Will on May 7th, 2011
I used to work with a guy named Jeff Harvey. I had just moved back to Seattle and the need for cash was urgent. After being turned away by administrative temp agencies, I found day to day employment at a place called LaborWorks. They employed a lot of ex-cons and ne’er-do-wells. It was an exciting time of my life.
Jeff Harvey was 58. He had three children, all of whom, he claimed, were highly successful in the fields of technology, medicine, and higher education. His wife, he said, had left him for a younger man. Every day – and every day for the last three years – Jeff Harvey had showed up to LaborWorks shortly after 6am hoping to find a day’s job. Three years earlier he quit going to WorkSource and came to LaborWorks. He claimed they discriminated against his disability.
Although Jeff Harvey looked disabled, it was only his right hand that was legally defective. It had been crushed by a piece of machinery in an accident years earlier and although he made a strong recovery, he did not regain its perfect form. He was left in the tight grasp of a catch-22 where he could not receive full disability and no one would hire him because he was disabled.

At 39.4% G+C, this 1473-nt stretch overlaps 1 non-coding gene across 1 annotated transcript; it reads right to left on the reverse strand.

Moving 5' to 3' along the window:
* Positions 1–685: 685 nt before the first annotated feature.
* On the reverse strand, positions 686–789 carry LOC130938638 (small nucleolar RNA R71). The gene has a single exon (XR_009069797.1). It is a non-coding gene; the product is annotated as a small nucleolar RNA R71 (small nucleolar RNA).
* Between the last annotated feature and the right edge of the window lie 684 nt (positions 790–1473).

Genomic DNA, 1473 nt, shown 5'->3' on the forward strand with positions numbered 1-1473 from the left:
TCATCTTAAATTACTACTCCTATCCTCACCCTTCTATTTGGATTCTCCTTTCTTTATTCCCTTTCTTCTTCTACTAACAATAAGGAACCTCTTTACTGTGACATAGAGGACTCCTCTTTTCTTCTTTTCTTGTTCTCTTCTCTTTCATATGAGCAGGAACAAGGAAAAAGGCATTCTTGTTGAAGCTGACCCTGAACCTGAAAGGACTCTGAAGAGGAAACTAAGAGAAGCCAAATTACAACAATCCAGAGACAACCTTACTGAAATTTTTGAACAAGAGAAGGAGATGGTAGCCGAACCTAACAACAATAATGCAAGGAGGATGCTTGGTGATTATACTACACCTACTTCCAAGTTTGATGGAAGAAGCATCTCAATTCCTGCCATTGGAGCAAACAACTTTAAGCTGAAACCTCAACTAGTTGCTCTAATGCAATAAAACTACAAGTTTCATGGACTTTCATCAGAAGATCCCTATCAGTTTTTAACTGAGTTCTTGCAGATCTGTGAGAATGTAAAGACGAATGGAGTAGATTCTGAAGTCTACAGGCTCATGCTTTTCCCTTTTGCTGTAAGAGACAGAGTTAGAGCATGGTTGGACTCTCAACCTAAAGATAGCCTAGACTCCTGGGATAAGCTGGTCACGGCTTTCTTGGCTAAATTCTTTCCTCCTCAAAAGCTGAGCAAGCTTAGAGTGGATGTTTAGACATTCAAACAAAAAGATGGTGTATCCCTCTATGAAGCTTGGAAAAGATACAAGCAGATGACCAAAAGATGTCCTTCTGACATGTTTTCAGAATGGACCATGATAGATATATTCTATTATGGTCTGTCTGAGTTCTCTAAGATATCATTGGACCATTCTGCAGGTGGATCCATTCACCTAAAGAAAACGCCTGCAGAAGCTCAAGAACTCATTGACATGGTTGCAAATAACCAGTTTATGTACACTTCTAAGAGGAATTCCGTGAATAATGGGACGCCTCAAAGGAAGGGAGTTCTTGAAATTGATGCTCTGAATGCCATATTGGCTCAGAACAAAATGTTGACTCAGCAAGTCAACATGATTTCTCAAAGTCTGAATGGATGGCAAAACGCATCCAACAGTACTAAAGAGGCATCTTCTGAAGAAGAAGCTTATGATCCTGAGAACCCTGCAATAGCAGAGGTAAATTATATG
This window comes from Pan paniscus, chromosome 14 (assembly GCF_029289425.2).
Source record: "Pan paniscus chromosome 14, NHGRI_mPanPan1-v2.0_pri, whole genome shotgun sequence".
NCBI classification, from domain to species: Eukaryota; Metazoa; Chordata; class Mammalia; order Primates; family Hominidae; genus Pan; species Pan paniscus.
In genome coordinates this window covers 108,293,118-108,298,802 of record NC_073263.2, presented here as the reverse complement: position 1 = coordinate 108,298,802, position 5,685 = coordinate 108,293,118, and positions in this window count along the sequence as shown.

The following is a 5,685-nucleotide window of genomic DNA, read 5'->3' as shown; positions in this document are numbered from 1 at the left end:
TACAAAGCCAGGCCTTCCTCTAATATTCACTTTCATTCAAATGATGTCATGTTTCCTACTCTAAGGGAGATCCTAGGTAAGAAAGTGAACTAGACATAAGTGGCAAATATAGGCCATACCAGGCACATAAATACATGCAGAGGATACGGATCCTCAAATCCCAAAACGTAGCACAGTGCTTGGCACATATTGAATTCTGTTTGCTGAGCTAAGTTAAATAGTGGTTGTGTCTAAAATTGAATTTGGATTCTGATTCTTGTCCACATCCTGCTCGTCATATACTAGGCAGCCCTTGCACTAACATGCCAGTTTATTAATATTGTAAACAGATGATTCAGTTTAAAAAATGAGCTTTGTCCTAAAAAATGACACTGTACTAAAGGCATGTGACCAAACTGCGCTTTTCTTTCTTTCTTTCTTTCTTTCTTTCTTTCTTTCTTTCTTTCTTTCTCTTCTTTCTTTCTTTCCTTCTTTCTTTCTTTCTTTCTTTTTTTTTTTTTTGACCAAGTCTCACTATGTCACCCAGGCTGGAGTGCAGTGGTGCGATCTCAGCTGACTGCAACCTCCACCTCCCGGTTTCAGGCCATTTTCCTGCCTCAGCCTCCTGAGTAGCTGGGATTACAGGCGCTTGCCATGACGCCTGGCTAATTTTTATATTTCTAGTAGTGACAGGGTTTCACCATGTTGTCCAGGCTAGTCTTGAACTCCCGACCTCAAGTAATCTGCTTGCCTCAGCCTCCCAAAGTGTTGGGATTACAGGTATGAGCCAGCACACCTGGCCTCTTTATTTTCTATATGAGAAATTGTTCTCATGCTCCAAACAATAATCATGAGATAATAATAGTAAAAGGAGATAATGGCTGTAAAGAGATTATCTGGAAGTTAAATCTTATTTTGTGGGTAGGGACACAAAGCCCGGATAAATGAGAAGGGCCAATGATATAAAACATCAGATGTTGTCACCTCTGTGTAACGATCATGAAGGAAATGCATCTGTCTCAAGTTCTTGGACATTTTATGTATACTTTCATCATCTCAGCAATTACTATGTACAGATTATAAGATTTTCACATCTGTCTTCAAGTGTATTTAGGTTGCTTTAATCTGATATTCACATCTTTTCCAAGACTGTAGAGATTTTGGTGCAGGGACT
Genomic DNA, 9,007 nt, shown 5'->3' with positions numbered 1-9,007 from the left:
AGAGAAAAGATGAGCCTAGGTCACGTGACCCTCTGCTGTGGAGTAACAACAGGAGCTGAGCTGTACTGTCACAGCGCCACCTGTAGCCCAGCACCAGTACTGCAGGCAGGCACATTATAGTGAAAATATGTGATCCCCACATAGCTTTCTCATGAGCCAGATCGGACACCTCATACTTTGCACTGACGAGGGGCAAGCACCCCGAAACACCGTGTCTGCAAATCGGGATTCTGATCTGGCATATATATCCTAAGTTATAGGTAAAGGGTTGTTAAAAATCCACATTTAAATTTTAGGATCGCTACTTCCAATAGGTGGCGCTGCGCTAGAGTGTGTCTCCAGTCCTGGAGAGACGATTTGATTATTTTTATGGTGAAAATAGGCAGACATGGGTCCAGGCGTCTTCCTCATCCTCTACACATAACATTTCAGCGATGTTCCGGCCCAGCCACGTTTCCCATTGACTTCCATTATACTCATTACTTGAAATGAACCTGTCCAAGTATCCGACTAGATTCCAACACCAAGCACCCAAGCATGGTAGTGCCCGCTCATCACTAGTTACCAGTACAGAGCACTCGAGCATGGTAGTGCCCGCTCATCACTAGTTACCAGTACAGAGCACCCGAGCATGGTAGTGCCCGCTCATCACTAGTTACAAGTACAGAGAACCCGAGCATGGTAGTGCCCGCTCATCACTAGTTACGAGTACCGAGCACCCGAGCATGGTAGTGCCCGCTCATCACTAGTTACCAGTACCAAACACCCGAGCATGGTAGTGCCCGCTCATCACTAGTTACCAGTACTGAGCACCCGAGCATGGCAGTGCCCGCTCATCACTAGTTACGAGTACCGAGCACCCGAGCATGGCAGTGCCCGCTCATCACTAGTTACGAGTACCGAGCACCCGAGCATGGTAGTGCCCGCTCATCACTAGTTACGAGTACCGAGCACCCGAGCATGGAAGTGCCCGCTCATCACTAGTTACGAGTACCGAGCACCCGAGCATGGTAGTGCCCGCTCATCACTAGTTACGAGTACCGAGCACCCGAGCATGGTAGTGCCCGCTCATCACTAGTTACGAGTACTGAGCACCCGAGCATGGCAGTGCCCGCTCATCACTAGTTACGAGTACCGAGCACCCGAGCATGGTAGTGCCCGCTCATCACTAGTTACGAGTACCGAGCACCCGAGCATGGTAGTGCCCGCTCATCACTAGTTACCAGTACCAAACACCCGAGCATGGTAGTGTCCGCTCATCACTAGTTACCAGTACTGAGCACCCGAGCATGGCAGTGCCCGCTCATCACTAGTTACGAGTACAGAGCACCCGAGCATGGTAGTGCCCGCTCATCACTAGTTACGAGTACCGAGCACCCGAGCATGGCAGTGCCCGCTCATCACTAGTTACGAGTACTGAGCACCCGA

I met Jeff Harvey because he and I were assigned to the same job site for an entire week and I had a car. Every morning I would pick him up and drive to the site and every morning he would tell me the sad story of being almost disabled. I resented Jeff Harvey at first. He was a poor worker with poor grooming and he smoked like an industrial plant with a breathing problem to show for it. It seemed we had nothing in common. But Jeff Harvey was not mad at the world. If he was aware that life had dealt him a poor hand, he did not show it.
Jeff Harvey can be told like a joke. He can be easily imitated (I have), he can be caricatured, he can be pigeon-holed. But Jeff Harvey, despite everything, despite even things I have not mentioned, was not bitter. He was a generally happy person. Knowing Jeff and knowing this makes me glad we met.